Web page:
14. am following comments on one of these “news” stories and here is one that i thought worth sharing,

    Fr Darryl said

    A handful of observations:
    1. Here is a more complete version of what the Pope said: http://www.catholicnews.com/data/stories/cns/1303260.htm
    2. The Pope was not speaking in English, so we need to be wary of translation issues.
    3. Having said that, what is clear from the Catholic News Service version is that Pope Francis was simply upholding what the Catechism of the Catholic Church already says. Nothing new was introduced at all.
    I strongly encourage checking out the Catholic News Service article and avoiding commentary from the mainstream media for the time being. I think a number of reporters are missing some key distinctions that the Church has always made with regard to this issue.

    PLS when you read some of the garbage the MSM puts out read it with a grain of salt and be very suspicious.

  15. Bosco says:

    I might point out that the ‘gay’ comment is on page one of the Catholic Herald.co.uk

    http://www.catholicherald.co.uk/

  16. StJude says:

    Here is just a sampling of the headlines on this:

    “No More Excuses, Guys: The Pope Himself Is Okay with Gays!”

    “Pope Francis says he won’t judge gay priests, a much different stance than his predecessor.”

    “Pope Francis: Who am I to judge gay people?”

  17. Priam1184 says:

    I have many comments in my head about what the Holy Father said on the plane and how he said it and who he said it to and why he would say what he said to whom he said it, but I think it would be better to keep my mouth shut now. I do want to agree with onosurf however: World Youth Day needs to die, as does any part of the ministry of the Church that treats young people as if their spiritual needs are different than everybody else’s needs.

  18. StJude says:

    Oh and coming up on CNN..
    “will talk about Pope Francis challenging the Vatican’s tradition”

  19. Supertradmum says:

    FR Z., I am sorry, but there has to be much more responsilibity from the Vatican and the Pope on all information, either old or new. Too many people ONLY watch main-line television, do not read blogs and do not tweet. Those of us who want the real deal look until we find it, but most people do not.

    The many, many problems with communication seem to have come to a head today. We should not be hearing major news about talks in process or about orders being restricted from blogs and comments.

    If you have any influence in the Vatican media office, it is time to use it.

    And, this comment on the Pope not wanting to live alone so he is not moving in to the Vatican Apts. Come on. Millions of us do not want to live alone and must for many reasons. I am sorry, that does not sound humble to me, and as I have heard on the ground in Rome, a nightmare for security.

    Too many things and the liberal media hounds have to be treated like the idiots they are and given small bits of truth clearly and succinctly, over and over and over again.

  20. Elizabeth M says:

    Too late, Father. Friends of mine on both “sides” are having as you say, a nutty. Rad-trads will look for any article that says Pope Francis is contradicting Church Teaching while the poorly catechized will say, “Finally, a Pope who will love me for who I am and embrace my lifestyle choices.” The sad thing is, neither of them will look at what the Church really says, what Christ really said and follow it. Forgive, but go and sin no more! A hard thing to do. What these articles and words that Pope Francis are saying SHOULD be doing is creating conversations between Catholics. Forget ecumenical talks for a while. Our own people are divided.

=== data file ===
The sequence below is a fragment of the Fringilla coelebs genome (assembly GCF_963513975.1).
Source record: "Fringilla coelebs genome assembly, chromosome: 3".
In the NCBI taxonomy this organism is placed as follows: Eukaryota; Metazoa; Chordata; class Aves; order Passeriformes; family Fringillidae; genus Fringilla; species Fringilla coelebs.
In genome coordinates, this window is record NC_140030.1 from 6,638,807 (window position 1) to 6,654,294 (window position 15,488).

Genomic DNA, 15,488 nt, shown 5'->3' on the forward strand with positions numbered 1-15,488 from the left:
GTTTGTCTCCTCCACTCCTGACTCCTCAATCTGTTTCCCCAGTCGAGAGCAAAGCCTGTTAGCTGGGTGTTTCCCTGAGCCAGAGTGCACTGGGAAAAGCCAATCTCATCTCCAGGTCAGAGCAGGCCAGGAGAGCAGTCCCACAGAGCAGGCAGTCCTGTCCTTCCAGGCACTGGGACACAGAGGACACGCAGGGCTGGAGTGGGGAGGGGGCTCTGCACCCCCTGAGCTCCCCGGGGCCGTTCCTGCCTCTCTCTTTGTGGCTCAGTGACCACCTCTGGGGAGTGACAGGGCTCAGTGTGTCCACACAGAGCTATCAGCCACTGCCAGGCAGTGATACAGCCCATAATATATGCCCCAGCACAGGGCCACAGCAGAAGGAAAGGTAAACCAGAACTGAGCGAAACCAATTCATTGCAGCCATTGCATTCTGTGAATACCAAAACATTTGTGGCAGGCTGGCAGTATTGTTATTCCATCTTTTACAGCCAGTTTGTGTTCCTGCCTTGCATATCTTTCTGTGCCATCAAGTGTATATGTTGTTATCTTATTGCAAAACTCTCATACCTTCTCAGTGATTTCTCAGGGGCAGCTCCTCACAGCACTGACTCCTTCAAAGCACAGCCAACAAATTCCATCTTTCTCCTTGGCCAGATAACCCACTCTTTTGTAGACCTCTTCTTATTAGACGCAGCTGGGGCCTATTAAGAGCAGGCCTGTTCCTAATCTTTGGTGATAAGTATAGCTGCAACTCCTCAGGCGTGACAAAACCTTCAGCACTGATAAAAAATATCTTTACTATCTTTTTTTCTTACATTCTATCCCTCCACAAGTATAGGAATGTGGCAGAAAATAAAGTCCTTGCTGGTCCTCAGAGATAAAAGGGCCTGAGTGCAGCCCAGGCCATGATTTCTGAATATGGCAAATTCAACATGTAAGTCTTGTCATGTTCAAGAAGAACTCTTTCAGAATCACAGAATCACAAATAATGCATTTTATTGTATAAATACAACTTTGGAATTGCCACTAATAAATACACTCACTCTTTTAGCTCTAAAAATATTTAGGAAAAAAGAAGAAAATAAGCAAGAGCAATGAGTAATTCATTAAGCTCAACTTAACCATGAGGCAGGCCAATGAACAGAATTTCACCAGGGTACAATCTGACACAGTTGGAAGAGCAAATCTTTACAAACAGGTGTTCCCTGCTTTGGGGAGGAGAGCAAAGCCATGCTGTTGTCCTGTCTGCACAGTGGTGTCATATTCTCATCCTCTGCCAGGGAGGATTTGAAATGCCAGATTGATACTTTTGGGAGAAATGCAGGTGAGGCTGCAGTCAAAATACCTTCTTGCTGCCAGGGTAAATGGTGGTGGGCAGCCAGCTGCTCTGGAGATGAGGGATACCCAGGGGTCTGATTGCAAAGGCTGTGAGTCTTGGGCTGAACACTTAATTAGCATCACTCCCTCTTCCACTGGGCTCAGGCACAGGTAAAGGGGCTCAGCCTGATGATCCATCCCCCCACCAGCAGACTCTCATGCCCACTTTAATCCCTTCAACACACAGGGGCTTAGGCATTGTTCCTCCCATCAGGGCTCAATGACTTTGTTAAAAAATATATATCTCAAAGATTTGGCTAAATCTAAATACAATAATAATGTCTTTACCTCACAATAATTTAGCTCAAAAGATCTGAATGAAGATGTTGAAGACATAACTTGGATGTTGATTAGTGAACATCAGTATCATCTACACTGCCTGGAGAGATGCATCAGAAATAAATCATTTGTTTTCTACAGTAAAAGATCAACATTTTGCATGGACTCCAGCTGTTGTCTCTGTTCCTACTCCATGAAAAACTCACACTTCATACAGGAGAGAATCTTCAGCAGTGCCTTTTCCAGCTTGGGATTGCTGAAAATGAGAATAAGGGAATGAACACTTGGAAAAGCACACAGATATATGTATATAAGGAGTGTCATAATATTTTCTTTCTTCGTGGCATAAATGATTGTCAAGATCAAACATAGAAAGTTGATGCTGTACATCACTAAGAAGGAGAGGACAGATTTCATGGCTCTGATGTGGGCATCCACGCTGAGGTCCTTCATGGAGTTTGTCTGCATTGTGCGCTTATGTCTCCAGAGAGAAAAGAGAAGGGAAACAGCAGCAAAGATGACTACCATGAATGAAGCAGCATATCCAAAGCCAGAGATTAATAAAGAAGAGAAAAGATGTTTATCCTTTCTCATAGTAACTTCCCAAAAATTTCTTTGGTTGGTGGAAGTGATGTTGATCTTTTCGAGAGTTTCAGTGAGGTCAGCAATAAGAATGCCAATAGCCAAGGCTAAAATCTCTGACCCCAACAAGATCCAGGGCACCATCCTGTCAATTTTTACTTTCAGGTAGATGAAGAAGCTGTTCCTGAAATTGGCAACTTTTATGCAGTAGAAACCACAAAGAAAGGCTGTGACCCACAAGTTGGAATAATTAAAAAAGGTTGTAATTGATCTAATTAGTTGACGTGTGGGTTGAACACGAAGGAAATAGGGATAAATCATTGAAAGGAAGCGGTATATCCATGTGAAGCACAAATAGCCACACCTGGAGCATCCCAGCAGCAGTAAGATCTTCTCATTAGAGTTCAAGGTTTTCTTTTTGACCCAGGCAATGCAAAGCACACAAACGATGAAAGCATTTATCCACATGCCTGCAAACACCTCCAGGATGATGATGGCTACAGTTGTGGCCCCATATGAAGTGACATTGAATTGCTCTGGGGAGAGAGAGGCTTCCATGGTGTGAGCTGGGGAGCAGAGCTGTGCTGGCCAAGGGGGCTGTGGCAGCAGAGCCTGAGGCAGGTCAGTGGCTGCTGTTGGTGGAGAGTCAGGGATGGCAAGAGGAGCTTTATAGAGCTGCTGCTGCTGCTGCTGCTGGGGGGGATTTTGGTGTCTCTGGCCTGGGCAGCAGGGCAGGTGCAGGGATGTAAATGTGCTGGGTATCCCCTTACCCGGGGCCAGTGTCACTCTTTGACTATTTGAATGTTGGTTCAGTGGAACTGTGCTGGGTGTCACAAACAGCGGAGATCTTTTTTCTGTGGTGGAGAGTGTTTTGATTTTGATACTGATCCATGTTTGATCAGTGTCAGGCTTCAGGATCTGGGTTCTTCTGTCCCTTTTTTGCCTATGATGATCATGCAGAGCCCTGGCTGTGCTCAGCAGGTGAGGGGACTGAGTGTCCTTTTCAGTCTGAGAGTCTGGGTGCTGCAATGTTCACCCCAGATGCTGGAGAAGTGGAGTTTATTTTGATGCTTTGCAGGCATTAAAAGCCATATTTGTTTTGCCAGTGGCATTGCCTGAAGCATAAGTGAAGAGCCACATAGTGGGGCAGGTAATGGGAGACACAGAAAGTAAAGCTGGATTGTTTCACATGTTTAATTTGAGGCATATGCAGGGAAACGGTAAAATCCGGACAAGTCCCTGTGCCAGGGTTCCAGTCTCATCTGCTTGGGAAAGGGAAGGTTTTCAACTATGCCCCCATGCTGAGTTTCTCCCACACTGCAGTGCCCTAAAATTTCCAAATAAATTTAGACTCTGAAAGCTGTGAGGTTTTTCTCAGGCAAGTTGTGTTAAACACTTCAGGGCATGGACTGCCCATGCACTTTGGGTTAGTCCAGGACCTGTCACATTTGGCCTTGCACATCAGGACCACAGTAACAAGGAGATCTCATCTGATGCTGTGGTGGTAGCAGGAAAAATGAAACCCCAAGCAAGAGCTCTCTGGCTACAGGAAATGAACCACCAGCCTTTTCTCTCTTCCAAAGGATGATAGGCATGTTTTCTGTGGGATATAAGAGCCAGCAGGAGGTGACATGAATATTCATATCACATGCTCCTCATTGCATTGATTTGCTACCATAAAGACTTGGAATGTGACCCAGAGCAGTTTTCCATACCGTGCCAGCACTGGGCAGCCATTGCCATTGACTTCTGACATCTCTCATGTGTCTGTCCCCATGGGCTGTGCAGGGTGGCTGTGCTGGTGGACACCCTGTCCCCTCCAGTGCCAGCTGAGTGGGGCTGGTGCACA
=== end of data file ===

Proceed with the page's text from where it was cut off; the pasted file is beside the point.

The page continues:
It must be very hard for our Bishops who now have to go back and explain to their people what the Holy Father really meant. Since the media will continue to make a mess of his words, the Bishops now must be very, very, crystal clear.

    At home, we must teach our children. Maybe in a generation this will be sorted out and there will be no more “sides”. Let’s not lose our heads. It is easy to get caught up in media. We all have the same enemy. Our Lady of Victory, pray for us!

  21. Dave N. says:

    “What Does the Pope Really Say?”

    Of course, the Pope’s statement wasn’t made in a vacuum–this is coming on the heels of his comments about the “gay lobby.” If you put blood in the water, the sharks are going to appear.

    Perhaps it’s past time to speak frankly about the fact that a significant number (dare I even say most?) priests in the Western Church are homosexuals. I think it was hoped that this would be corrected over time via attrition, but seminary oversight still seems quite weak–at least in this neck of the woods. Will this really change unless something a little more drastic is proposed?

    And even then, what is to be done about the powerful “gay lobby” in the meantime? Maybe the Church should institute the disciple of having only married (in the traditional sense) priests for a couple of hundred years? ;)

  22. Johnno says:

    The media’s gonna midiot, but if there’s anything to take from this is that ‘pastoral’ language doesn’t work. It’s too open ended. it can be interpreted in an evil manner, and you’ve got to be joking if you think anyone is going to bother trying to read Pope Francis through Benedict through Vatican II through Councils no.I-X of the past 2000 years. When Pope Francis speaks, people shouldn’t need footnotes to get what he’s really saying. Speak clearly and at length, whatever it takes to clarify completely what the Church teaches. No niceties. Sin isn’t a pleasant stroll through the woods. Witholding the full truth is neither nice nor merciful. It’s inconsiderate, deceiving and evil. The Pope ought to do his job. Preaching and preaching clearly and for however long it takes to make the position of the Church clear. If he doesn’t like it, maybe he should also abdicate and let someone more qualified be chosen. There are no excuses for this nonsense. There is no place for naievite.